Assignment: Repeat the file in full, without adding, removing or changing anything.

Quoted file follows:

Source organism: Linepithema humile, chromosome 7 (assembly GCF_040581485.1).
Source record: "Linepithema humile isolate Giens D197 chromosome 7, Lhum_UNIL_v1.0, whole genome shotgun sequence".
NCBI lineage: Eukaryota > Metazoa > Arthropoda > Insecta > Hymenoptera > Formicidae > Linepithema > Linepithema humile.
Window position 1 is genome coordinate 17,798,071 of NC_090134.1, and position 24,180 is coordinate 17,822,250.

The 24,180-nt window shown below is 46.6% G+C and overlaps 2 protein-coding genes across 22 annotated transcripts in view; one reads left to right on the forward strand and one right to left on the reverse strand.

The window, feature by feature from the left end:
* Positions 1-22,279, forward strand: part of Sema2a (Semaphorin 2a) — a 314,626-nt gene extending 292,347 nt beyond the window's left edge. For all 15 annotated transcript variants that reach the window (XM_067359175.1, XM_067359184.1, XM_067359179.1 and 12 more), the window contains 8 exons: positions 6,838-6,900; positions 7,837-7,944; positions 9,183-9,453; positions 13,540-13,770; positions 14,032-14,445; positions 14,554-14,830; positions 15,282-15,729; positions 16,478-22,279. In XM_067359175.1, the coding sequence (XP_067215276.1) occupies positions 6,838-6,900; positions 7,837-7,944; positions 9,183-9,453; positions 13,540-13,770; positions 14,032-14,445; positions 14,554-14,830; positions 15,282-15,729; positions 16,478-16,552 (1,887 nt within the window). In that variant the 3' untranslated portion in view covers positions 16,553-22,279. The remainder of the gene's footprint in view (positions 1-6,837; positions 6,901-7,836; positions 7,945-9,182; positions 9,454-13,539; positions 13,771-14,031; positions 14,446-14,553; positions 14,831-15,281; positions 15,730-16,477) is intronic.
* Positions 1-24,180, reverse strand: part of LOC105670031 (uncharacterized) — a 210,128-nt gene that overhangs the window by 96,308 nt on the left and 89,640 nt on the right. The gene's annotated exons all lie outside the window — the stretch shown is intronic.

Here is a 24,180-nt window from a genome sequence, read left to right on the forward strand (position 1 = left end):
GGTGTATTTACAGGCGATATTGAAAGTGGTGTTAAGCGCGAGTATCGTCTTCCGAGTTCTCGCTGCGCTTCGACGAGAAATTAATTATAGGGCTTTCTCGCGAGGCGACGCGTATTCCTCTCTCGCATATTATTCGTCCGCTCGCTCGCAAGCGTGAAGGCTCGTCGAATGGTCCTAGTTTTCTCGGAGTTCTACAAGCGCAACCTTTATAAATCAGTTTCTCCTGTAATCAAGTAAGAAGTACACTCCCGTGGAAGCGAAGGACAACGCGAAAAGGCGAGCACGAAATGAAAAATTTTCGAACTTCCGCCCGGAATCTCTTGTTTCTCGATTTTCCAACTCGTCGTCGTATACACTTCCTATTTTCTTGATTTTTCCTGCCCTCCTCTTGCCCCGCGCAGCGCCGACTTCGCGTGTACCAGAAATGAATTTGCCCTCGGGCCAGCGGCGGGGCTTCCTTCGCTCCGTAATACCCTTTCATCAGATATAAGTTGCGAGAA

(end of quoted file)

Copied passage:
Source organism: Linepithema humile, chromosome 7 (assembly GCF_040581485.1).
Source record: "Linepithema humile isolate Giens D197 chromosome 7, Lhum_UNIL_v1.0, whole genome shotgun sequence".
NCBI lineage: Eukaryota > Metazoa > Arthropoda > Insecta > Hymenoptera > Formicidae > Linepithema > Linepithema humile.
Window position 1 is genome coordinate 17,798,071 of NC_090134.1, and position 24,180 is coordinate 17,822,250.

The 24,180-nt window shown below is 46.6% G+C and overlaps 2 protein-coding genes across 22 annotated transcripts in view; one reads left to right on the forward strand and one right to left on the reverse strand.

The window, feature by feature from the left end:
* Positions 1-22,279, forward strand: part of Sema2a (Semaphorin 2a) — a 314,626-nt gene extending 292,347 nt beyond the window's left edge. For all 15 annotated transcript variants that reach the window (XM_067359175.1, XM_067359184.1, XM_067359179.1 and 12 more), the window contains 8 exons: positions 6,838-6,900; positions 7,837-7,944; positions 9,183-9,453; positions 13,540-13,770; positions 14,032-14,445; positions 14,554-14,830; positions 15,282-15,729; positions 16,478-22,279. In XM_067359175.1, the coding sequence (XP_067215276.1) occupies positions 6,838-6,900; positions 7,837-7,944; positions 9,183-9,453; positions 13,540-13,770; positions 14,032-14,445; positions 14,554-14,830; positions 15,282-15,729; positions 16,478-16,552 (1,887 nt within the window). In that variant the 3' untranslated portion in view covers positions 16,553-22,279. The remainder of the gene's footprint in view (positions 1-6,837; positions 6,901-7,836; positions 7,945-9,182; positions 9,454-13,539; positions 13,771-14,031; positions 14,446-14,553; positions 14,831-15,281; positions 15,730-16,477) is intronic.
* Positions 1-24,180, reverse strand: part of LOC105670031 (uncharacterized) — a 210,128-nt gene that overhangs the window by 96,308 nt on the left and 89,640 nt on the right. The gene's annotated exons all lie outside the window — the stretch shown is intronic.

Here is a 24,180-nt window from a genome sequence, read left to right on the forward strand (position 1 = left end):
GGTGTATTTACAGGCGATATTGAAAGTGGTGTTAAGCGCGAGTATCGTCTTCCGAGTTCTCGCTGCGCTTCGACGAGAAATTAATTATAGGGCTTTCTCGCGAGGCGACGCGTATTCCTCTCTCGCATATTATTCGTCCGCTCGCTCGCAAGCGTGAAGGCTCGTCGAATGGTCCTAGTTTTCTCGGAGTTCTACAAGCGCAACCTTTATAAATCAGTTTCTCCTGTAATCAAGTAAGAAGTACACTCCCGTGGAAGCGAAGGACAACGCGAAAAGGCGAGCACGAAATGAAAAATTTTCGAACTTCCGCCCGGAATCTCTTGTTTCTCGATTTTCCAACTCGTCGTCGTATACACTTCCTATTTTCTTGATTTTTCCTGCCCTCCTCTTGCCCCGCGCAGCGCCGACTTCGCGTGTACCAGAAATGAATTTGCCCTCGGGCCAGCGGCGGGGCTTCCTTCGCTCCGTAATACCCTTTCATCAGATATAAGTTGCGAGAA